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  • Writer's pictureLeanne Psychic Medium

I'm Sorry!

We say these words a lot in our lives. We’re trained to say them when we are a little kid to say it for hurting our friends’ feelings, or for acting out. Sometimes we even had to say sorry even when someone else started it or when we didn’t feel like we should.


In “You’ve Got Mail”, Tom Hanks writes an email to Meg Ryan: “Do you ever become the worst version of yourself? That a Pandora’s Box of all the secret hateful parts— your arrogance, your spite, your condescension— has sprung open. Someone provokes you and instead of smiling and moving on, you zing them. Hello, it’s Mr. Nasty. But I have to warn you that when you finally have the pleasure of saying the thing you mean to say at the moment you mean to say it, remorse inevitably follows.”


Apologies are more than just saying sorry. It’s about owning the injury that we caused someone else, admitting that we were wrong, or just letting them vent to you about how they felt hurt by what we did. When they are trying to share their hurt, even if they are doing it badly, we need to stay with them and their pain. This doesn’t mean that we should put up with abusive behavior. When we hurt or betray someone, whether we meant to or not, if we want to get the relationship back on track, we have to hear their hurt without making excuses. We also have to hear their pain behind the hurtful words that they may be saying. We can’t put a timeline on when they will stop feeling hurt. Sometimes that may take days, weeks, or even years. Sometimes the person we hurt doesn’t want to hear our apologies and we have to be okay with that too— apologize anyway.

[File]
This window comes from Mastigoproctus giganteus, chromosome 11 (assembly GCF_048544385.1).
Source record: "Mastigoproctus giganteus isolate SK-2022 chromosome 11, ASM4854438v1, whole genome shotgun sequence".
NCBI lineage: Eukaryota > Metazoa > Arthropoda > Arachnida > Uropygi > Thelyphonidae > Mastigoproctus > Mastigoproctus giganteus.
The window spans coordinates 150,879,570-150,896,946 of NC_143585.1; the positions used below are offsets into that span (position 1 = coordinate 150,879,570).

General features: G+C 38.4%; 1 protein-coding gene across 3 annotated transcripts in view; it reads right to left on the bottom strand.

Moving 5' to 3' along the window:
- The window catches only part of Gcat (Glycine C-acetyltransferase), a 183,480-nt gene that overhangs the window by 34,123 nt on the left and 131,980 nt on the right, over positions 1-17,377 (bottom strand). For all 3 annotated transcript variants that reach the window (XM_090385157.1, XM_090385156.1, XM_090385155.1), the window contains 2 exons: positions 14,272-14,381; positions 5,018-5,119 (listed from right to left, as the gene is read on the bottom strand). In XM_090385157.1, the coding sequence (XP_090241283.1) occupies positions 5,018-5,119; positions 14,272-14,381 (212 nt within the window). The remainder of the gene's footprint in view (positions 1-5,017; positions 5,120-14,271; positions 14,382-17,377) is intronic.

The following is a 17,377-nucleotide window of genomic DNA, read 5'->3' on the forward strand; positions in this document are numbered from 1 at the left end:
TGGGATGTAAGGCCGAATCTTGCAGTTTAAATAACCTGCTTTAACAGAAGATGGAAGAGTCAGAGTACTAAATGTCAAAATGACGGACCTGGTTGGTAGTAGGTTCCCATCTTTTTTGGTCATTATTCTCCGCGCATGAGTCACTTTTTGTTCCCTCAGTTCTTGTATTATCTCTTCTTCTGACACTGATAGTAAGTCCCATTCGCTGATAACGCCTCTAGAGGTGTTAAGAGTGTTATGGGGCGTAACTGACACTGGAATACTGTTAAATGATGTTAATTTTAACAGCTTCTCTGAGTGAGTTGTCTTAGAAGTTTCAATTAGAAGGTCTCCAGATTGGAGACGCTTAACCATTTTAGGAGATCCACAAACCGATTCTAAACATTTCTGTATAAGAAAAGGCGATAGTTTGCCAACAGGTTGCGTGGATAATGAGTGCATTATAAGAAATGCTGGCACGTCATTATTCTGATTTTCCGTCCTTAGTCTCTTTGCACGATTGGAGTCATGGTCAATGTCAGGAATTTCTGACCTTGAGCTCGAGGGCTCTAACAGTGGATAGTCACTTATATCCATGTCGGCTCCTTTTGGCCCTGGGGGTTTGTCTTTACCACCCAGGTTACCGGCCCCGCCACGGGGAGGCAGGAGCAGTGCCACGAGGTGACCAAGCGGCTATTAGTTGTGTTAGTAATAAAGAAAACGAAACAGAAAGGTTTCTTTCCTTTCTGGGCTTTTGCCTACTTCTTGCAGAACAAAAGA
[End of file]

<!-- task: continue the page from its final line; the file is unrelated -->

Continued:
In “Atlas of the Heart” by Brené Brown she stated that the average person only has 3 to 4 feeling words in their vocabulary (These can be different for different people but generally they are fear, anger, happy, and sad). Not everyone is able to describe even these emotions because they aren’t socially acceptable such as Sad for men (Suck it up) or Anger for women (because it’s not ladylike). Because our emotional vocabulary tends to be so small, it makes being able to describe how we’re feeling very difficult and frustrating and may lead to people saying hurtful things when they try to express their feelings. They can also come out as attacks against us personally, calling us names, using profanity, saying things like, “I wish you were never born/that we got married or that I met you”, “I hate you,” or “I’ll never forgive you.”


When someone is sharing their pain, anger, hurt, or betrayal, this is the time to just be with them and their pain. They need to know that you hear them. Once you start justifying your part, clarifying, saying, “I was just,” are all ways of excusing your behavior, minimizing their hurt and pain, or that what they’re feeling doesn’t matter. Apologizing and listening to someone we hurt is about making it right, not being right.